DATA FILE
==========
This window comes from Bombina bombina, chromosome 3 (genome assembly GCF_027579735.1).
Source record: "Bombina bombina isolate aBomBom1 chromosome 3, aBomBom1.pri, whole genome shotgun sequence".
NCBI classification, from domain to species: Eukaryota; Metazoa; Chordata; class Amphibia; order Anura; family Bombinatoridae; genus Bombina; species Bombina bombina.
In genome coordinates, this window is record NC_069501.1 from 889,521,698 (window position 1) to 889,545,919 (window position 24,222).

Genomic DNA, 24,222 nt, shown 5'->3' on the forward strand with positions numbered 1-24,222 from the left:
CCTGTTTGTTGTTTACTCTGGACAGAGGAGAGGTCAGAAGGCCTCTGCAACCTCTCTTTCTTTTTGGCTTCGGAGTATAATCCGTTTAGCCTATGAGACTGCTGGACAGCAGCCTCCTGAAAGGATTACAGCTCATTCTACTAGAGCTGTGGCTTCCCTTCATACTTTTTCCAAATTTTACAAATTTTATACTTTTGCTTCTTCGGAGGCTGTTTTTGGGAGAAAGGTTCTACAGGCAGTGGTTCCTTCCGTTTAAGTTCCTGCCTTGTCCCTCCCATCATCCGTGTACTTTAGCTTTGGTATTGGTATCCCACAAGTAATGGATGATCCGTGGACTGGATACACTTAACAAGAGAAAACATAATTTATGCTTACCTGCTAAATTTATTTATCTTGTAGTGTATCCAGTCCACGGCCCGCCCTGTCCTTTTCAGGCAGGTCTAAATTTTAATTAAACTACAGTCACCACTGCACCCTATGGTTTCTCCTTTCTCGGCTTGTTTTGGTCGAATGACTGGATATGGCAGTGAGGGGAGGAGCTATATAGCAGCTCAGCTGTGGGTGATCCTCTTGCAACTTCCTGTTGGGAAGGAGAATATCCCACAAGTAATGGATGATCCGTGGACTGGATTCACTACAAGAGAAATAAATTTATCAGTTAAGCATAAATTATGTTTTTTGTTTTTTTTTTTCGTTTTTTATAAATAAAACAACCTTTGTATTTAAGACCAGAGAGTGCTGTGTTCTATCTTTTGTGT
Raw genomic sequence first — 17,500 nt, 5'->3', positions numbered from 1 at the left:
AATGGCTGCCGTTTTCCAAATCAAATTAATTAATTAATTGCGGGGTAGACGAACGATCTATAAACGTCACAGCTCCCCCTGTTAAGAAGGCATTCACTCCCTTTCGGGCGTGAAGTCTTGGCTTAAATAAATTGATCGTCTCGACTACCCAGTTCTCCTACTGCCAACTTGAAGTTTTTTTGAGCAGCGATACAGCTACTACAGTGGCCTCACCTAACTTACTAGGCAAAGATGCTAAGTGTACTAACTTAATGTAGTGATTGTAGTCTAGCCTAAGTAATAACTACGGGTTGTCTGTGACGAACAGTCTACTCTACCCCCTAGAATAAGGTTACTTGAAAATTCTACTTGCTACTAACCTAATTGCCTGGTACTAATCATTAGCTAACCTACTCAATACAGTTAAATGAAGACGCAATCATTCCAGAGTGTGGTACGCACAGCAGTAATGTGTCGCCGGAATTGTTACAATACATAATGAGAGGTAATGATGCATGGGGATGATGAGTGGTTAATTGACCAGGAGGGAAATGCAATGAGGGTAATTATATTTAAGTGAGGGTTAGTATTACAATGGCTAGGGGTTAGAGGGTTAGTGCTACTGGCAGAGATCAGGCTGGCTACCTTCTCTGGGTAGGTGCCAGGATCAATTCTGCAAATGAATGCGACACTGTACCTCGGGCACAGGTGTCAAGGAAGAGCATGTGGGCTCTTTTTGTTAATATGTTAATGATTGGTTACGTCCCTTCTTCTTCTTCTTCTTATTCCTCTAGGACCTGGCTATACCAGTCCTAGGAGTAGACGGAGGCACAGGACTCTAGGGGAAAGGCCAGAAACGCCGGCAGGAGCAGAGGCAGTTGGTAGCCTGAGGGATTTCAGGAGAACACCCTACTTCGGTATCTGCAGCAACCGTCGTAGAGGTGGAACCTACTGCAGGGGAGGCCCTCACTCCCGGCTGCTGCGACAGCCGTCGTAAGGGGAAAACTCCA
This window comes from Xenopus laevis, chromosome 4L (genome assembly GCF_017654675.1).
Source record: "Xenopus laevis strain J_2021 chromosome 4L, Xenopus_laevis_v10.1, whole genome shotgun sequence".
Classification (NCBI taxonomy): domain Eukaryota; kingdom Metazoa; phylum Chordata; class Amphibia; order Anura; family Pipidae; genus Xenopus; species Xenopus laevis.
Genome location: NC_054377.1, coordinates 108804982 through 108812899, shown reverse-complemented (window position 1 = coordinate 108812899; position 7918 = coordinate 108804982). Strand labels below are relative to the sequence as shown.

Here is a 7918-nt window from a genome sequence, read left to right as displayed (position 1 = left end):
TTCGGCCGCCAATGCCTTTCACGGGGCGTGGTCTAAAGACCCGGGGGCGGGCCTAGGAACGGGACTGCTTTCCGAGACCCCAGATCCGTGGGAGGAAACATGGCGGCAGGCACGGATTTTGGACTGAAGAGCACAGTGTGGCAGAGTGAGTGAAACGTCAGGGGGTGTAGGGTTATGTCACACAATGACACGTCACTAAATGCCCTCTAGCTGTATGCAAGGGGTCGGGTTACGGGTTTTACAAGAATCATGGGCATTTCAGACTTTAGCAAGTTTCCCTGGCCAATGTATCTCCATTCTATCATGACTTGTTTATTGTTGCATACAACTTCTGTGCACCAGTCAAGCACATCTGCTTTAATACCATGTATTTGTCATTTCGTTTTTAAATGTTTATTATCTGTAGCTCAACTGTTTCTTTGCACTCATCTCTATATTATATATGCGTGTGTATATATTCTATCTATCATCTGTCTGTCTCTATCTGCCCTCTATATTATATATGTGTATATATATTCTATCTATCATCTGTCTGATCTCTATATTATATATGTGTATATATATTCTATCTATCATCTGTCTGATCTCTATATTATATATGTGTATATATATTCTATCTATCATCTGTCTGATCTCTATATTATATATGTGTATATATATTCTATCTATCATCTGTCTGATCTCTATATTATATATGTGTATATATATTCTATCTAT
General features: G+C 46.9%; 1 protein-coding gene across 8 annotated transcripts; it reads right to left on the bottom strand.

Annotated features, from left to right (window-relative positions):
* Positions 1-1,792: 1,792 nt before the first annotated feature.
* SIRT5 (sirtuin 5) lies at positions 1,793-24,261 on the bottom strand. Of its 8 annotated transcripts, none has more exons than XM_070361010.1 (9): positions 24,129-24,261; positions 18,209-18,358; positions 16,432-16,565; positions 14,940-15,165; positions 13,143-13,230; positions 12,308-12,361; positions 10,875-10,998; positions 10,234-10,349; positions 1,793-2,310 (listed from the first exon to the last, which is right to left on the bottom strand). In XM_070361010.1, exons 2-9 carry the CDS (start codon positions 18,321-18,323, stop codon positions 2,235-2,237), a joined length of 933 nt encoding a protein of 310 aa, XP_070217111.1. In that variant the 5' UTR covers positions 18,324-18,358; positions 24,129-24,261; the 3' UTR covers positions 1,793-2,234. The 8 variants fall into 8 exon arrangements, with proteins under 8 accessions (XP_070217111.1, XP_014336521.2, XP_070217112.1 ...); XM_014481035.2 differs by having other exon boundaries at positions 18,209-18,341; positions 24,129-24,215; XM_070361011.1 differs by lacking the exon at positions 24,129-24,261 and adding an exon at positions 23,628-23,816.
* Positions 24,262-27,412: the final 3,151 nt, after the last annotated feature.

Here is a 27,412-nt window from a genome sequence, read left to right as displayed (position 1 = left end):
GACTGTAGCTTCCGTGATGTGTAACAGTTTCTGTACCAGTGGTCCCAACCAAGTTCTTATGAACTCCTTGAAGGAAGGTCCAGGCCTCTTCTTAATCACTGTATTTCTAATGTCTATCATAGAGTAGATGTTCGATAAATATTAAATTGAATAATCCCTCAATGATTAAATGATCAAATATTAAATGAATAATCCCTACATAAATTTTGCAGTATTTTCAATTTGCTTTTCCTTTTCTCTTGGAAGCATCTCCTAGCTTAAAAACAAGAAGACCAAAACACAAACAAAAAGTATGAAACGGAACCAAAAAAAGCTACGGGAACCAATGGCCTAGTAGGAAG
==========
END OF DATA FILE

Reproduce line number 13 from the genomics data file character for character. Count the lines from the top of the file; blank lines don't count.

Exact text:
Here is a 7918-nt window from a genome sequence, read left to right as displayed (position 1 = left end):